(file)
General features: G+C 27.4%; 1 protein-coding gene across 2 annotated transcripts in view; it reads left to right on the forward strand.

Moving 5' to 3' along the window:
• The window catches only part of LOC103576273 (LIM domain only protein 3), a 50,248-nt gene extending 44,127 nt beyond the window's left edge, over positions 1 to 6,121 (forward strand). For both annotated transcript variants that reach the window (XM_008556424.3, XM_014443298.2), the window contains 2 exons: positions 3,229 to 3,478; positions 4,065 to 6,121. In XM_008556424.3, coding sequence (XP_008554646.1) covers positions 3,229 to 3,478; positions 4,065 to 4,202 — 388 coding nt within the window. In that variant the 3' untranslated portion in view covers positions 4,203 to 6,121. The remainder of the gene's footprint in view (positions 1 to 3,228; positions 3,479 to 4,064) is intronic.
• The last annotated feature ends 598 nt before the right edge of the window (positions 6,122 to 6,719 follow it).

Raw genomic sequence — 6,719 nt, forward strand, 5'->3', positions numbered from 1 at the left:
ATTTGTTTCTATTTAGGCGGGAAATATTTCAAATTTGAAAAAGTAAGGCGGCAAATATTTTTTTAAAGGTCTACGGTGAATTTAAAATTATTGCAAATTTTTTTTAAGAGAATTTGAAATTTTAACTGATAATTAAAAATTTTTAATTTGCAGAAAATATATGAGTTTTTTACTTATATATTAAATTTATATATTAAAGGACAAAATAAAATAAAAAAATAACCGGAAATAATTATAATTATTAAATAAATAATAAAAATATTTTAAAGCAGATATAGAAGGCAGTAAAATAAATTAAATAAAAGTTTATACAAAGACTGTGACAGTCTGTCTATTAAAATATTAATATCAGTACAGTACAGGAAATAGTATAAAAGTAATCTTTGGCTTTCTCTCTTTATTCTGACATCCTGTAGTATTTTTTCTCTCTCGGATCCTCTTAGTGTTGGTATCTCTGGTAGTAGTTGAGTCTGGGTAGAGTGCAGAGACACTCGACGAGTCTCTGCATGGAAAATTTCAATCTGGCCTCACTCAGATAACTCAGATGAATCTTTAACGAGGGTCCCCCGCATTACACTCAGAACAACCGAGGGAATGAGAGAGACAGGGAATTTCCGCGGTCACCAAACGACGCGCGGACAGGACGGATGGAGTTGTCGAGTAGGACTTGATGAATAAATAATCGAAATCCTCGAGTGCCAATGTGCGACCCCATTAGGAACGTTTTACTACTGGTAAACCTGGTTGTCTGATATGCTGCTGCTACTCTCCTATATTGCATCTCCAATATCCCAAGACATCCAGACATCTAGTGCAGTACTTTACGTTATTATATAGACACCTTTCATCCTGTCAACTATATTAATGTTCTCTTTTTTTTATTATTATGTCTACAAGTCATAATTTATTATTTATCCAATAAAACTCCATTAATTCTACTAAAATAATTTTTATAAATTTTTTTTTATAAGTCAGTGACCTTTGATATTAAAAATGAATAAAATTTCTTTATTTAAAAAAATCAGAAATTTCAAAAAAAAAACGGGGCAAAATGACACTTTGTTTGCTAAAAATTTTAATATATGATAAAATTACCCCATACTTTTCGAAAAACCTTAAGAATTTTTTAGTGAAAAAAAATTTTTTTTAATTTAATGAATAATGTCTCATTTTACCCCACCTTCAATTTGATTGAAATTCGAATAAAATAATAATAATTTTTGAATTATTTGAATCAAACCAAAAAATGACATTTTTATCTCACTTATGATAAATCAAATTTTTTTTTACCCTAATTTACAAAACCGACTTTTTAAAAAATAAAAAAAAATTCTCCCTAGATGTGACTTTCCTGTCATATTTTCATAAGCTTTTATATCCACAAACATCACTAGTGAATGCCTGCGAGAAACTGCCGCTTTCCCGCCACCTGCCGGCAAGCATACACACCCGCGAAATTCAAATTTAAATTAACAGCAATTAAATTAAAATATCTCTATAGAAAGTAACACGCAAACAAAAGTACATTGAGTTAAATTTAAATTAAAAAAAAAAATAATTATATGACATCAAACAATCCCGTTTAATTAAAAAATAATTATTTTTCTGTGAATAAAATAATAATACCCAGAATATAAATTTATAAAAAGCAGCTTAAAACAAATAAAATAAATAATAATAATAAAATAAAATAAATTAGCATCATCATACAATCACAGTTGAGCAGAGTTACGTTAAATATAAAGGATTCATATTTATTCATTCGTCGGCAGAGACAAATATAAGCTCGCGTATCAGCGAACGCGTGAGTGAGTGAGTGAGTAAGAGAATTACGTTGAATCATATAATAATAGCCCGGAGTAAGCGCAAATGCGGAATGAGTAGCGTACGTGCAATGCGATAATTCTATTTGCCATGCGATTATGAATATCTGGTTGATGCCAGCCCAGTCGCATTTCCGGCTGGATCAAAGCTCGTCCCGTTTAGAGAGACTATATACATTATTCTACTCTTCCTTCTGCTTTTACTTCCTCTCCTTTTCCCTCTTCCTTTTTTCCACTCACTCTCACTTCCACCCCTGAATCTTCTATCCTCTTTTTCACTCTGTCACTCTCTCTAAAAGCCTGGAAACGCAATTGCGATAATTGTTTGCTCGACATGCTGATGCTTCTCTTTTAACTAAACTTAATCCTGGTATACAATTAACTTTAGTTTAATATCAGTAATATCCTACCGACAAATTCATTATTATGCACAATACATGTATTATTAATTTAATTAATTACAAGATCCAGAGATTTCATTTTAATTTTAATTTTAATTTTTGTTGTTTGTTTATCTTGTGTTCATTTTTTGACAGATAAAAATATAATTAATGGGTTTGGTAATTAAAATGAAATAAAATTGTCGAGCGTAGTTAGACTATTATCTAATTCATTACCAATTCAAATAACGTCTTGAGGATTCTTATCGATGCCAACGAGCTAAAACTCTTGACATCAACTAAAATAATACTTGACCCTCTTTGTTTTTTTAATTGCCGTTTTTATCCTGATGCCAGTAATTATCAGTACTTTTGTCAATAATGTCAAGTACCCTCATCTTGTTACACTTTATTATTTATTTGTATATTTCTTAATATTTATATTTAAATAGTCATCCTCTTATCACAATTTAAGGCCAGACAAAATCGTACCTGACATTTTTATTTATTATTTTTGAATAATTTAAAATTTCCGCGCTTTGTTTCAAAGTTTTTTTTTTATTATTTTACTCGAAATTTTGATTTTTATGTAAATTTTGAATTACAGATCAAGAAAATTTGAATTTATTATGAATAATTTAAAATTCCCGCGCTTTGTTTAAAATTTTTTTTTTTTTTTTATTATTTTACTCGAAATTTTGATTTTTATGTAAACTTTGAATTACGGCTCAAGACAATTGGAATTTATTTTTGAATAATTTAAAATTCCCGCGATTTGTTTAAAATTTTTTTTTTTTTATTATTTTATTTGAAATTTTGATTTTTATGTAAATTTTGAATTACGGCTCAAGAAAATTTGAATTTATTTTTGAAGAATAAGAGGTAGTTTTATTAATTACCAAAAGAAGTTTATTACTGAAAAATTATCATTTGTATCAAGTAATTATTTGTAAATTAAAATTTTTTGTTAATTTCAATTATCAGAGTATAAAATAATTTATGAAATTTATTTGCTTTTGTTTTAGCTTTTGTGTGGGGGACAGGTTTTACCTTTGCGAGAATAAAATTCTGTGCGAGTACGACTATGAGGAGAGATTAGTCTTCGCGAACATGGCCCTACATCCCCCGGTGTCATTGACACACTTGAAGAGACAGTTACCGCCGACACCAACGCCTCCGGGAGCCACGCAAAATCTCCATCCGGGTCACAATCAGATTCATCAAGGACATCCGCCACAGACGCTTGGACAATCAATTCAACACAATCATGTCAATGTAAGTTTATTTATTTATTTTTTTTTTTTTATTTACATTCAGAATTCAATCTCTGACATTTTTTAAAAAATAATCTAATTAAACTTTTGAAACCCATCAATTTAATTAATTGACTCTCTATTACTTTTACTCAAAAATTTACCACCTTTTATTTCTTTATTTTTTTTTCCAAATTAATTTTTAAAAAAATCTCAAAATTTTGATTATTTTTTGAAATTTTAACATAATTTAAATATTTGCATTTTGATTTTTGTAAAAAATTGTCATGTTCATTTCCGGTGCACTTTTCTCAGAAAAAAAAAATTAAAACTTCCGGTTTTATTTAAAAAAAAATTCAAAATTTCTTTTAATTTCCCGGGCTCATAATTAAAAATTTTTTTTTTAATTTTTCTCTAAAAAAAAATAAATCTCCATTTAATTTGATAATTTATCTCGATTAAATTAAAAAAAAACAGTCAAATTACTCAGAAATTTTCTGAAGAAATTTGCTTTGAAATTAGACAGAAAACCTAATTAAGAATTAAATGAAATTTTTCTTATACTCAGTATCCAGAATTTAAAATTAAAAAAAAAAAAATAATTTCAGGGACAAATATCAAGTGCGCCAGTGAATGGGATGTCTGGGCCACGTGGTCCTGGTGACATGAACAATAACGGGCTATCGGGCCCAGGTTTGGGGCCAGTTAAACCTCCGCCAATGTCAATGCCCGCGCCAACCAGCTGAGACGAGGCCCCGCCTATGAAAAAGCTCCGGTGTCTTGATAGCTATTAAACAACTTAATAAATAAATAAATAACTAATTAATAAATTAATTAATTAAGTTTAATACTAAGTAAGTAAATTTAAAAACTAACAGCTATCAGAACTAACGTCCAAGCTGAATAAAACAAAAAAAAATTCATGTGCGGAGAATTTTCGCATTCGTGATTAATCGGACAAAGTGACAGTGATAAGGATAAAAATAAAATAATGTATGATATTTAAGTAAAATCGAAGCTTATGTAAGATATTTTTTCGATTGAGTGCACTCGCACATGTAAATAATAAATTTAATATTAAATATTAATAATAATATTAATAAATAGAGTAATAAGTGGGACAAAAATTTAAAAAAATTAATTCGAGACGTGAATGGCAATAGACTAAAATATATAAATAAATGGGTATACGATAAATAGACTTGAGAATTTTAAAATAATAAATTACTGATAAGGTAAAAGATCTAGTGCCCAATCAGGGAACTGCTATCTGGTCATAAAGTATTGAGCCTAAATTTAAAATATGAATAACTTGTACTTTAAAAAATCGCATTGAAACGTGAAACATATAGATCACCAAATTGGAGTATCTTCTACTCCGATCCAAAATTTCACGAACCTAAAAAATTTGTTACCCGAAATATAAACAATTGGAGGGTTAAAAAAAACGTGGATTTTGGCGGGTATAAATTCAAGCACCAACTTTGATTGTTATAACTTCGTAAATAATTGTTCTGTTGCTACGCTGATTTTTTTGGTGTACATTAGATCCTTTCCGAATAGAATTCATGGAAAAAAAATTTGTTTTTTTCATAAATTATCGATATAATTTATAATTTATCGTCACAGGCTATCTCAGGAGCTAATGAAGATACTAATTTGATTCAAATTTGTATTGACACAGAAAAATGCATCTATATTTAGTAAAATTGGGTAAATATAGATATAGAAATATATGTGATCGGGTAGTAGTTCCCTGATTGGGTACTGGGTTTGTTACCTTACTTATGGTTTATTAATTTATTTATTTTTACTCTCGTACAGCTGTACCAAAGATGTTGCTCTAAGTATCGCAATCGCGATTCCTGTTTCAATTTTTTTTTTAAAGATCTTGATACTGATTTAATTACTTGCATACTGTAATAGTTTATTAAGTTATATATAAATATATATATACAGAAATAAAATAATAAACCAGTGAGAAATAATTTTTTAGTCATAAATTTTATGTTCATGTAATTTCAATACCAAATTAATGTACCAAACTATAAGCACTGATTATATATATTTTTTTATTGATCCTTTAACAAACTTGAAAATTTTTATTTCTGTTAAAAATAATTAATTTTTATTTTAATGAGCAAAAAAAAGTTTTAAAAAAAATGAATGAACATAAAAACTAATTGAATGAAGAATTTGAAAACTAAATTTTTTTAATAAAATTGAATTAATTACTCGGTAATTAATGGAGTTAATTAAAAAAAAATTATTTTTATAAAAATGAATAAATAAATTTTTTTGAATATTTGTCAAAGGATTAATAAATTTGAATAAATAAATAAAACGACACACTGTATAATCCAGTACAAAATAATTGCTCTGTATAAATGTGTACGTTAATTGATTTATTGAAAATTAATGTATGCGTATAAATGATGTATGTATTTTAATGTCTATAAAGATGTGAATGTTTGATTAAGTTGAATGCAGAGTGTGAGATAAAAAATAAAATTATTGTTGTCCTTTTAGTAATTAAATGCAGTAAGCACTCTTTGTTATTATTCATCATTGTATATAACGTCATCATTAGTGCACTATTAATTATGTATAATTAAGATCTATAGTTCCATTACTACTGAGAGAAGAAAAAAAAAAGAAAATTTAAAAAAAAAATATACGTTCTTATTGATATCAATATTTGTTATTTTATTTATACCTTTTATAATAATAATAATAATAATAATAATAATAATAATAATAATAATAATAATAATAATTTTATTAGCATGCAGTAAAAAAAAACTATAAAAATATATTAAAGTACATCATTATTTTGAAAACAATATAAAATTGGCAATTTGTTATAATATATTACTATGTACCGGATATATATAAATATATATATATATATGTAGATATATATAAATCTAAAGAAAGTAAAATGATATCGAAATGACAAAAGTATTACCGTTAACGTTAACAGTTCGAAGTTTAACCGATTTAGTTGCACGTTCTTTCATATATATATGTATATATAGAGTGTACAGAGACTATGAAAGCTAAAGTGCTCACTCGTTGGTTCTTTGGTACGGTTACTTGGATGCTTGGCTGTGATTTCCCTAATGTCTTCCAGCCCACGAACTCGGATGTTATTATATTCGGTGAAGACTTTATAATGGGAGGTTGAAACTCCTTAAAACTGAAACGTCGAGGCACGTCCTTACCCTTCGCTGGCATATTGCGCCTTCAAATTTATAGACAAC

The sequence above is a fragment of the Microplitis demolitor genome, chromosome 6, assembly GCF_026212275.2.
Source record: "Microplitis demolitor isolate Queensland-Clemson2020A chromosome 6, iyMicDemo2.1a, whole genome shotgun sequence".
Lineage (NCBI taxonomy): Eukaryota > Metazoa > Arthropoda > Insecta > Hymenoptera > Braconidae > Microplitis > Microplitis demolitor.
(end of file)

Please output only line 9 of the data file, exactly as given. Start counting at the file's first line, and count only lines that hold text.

Lineage (NCBI taxonomy): Eukaryota > Metazoa > Arthropoda > Insecta > Hymenoptera > Braconidae > Microplitis > Microplitis demolitor.